Buying in Nunhead: Peckham’s sensible sister has new flats, family houses and 20-minute trains to the City

Nunhead does not share in the heady rebranding of its hipster sister Peckham. Nor does it have the pretensions of its other neighbour, yummy-mummy East Dulwich. It’s part of Nunhead’s charm that it just rolls on with its peaceful, villagey vibe. 

Local improvements have been slow and steady and there are no big estates to regenerate or industrial sites to repurpose.

It is Southwark’s sensible suburb — with one recent blot on its copybook. If there was an award for the worst-built new homes in Britain, the grim tale of the flats at Solomon’s Passage would certainly make the shortlist.

These 85 flats, completed just seven years ago, were so woefully bodged that they have stood empty for most of their lives. Two blocks are now considered fit only for demolition.

Green Acre Homes (South East), the original developer, commissioned and oversaw their build, then went bust in 2011. Wandle Housing Association spent public money buying the site in 2012 only to realise, having installed tenants, that something was terribly wrong. 

The worst flats were damp, insulation almost non-existent, the roof and balconies were failing, the site was liable to flood and there was substandard fire protection for the timber-clad blocks.

Nunhead’s biggest new housing development

Southwark council had granted planning consent for the four low-rise blocks  off Peckham Rye and its officers signed them off as conforming to national building regulations. But last month, after a long impasse, Southwark’s finance chief Victoria Mills announced plans to buy and redevelop the site.

Most of the small estate is likely to be pulled down and  the council plans that half the new homes on site will be let to people on its housing waiting list while the rest will be sold to help pay for the project. Then Nunhead will have its biggest new housing development in living memory — eventually. 

Drawing a veil over all that, Nunhead residents show great loyalty to the area.

“I moved from East Dulwich to Nunhead and it is much nicer,” says Stacy Kaur, associate director of Roy Brooks estate agents. “It has a really good community feel, there are loads of events for children on Nunhead Green, the community centre has so many classes, and it is just all lovely.”

She feels Nunhead’s slow emergence as a family-friendly spot means there aren’t the same social tensions as in other, more dramatically gentrified areas.

“Everyone is still on a level,” she says. “Nobody thinks they are better than anyone else.”

Open space includes eerily beautiful Nunhead Cemetery, also a nature reserve, and Peckham Rye, which forms a dividing line between Nunhead and Peckham.

But if Peckham is all youthful types drinking at Frank’s Bar and talking about their new start- up ventures, then Nunhead is very much the sensible big sister, the place hipsters go when they grow up and want to have a family and go to bed at a reasonable hour.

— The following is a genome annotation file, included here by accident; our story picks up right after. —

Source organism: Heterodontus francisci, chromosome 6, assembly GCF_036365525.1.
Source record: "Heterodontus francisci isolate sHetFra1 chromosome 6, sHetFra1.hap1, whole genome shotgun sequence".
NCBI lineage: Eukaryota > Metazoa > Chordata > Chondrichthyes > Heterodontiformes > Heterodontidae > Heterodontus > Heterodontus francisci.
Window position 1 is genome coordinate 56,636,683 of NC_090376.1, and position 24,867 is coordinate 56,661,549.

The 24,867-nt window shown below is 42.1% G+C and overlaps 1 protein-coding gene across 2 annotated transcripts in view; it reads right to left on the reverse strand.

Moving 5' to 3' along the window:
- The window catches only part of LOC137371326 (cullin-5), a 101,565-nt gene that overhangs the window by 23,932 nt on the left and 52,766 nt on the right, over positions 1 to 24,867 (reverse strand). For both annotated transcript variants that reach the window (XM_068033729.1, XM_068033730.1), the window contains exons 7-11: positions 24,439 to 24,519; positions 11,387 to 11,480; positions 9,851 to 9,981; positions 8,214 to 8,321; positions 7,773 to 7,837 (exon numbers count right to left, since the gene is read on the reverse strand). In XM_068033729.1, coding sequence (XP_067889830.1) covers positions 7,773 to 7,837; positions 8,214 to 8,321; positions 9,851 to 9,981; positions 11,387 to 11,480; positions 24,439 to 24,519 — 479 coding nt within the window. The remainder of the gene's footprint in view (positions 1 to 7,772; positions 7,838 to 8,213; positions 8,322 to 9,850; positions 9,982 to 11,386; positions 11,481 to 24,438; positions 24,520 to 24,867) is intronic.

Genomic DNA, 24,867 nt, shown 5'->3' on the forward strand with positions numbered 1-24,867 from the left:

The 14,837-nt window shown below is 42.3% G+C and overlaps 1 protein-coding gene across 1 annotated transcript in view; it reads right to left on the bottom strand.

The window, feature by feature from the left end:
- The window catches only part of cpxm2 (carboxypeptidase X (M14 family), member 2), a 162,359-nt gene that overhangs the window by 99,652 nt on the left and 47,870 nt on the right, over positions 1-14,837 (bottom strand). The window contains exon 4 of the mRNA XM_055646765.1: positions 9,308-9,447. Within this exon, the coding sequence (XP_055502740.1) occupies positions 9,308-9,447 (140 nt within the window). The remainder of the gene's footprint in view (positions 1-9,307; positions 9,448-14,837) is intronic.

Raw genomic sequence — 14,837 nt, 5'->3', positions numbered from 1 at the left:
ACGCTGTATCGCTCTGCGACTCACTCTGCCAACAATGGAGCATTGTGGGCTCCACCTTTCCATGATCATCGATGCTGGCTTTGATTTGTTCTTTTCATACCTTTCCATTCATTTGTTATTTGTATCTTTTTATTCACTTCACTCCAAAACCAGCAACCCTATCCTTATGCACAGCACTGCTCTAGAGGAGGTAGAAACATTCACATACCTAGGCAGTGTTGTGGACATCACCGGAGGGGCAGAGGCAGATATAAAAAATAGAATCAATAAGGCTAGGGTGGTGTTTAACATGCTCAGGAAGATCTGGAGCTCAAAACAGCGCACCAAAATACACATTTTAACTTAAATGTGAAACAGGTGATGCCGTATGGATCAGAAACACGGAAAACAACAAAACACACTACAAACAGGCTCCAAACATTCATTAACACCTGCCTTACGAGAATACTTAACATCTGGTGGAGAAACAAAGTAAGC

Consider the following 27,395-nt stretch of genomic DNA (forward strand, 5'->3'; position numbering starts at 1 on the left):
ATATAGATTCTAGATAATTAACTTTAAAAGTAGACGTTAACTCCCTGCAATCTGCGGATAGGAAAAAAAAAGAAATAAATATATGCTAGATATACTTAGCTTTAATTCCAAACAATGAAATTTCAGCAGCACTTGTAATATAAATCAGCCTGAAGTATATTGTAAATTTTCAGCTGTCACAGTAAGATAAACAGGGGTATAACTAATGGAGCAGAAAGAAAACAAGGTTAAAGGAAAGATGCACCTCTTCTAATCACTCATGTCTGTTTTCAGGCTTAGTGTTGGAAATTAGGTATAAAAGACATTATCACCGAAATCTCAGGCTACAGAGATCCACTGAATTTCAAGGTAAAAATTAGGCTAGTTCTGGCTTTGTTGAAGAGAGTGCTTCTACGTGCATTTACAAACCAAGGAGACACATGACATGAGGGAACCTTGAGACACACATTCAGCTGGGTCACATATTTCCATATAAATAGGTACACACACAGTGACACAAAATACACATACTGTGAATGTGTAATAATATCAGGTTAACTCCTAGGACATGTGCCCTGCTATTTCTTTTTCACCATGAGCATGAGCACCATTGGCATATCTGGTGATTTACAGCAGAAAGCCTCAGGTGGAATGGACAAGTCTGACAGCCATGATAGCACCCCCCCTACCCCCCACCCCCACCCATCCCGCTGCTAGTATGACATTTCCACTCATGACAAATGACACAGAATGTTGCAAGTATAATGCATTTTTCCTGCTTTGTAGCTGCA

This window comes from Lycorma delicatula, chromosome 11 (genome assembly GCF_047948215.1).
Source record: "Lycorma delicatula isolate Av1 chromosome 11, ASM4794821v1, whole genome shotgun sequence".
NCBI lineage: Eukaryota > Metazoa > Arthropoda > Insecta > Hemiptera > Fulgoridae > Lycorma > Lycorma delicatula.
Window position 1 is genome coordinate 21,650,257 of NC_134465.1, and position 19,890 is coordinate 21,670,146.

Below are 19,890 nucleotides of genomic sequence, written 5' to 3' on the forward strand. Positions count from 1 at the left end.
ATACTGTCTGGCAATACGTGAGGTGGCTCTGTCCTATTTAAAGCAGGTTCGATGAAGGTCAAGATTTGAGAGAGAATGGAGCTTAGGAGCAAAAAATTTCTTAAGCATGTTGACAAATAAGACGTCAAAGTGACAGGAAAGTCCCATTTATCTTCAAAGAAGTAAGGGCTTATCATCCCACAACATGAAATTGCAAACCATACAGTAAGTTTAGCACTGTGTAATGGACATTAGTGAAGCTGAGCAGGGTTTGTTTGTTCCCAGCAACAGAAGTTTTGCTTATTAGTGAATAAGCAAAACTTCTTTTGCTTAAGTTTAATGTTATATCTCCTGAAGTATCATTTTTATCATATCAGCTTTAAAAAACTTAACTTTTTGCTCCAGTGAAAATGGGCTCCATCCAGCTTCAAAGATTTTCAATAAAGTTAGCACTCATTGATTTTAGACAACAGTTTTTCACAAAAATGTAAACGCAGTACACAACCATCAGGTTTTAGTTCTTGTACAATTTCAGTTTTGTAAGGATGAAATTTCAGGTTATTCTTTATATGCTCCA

Most of Amy Sancourt’s buyers are thirty- and forty-something families looking for a home to grow into.

Sancourt, sales manager of Wooster & Stock estate agents, particularly recommends the double-fronted homes in Carden or Tresco Roads.

Overall, the price of period homes in SE15 shot up over the past five years as buyers flooded in from more expensive areas, from an average of £388,000 in 2014 to £544,000 today, an uptick of 40 per cent.

A three- to four-bedroom Victorian or Edwardian terrace would cost £800,000 to £900,000, while a two-up two-down cottage would be about £600,000. 

Quality local schools bring in families. All the local primaries hold “good” Ofsted reports, and St Thomas the Apostle College (seniors) is “outstanding”, says the schools’ watchdog.

Nunhead area guide

Younger buyers, says Amy Sancourt, tend to be Bank of Mum and Dad-funded, and a two-bedroom period conversion would cost £400,000 to £450,000. A similar-sized property in one of the area’s purpose-built blocks would cost £350,000 to £400,000.

Younger buyers are more concerned with the commute than school standards, and a trip from Nunhead, in travel Zone 2, to either Victoria or Blackfriars takes less than 20 minutes.

What all buyers like about the area is its beating heart.

The widest selection of new homes currently available at prices to suit young buyers is at Nunhead Green (nunheadgreen.site-sales.co.uk), where housing association One Housing is selling flats and houses in a boutique scheme. Flats are priced from £430,000 and houses start at £980,000.

Nunhead Green is a world away from the hectic chaos of Peckham Rye, and the open space and shops have recently been the focus of a £1.1 million smartening-up project. 

Here, locals buy supper from FC Soper Fishmongers, check out The Beer Shop, or pop in for a drink or a Sunday roast at The Old Nun’s Head.

Newer arrivals include pizza joint 400 Rabbits, where you can “style your own ice cream sundae” and drink prosecco on tap. 

“New things are popping up all the time,” says Sancourt.

An essential stop on any tour of Nunhead is The Ivy House, billed as the capital’s first co-operatively owned pub. The sudden forced closure of the pub back in 2012 sparked an energetic local campaign to raise £1 million to buy it and save it from redevelopment. It now has 371 mostly local shareholders, and hosts live music, DJs, film screenings, and comedy.



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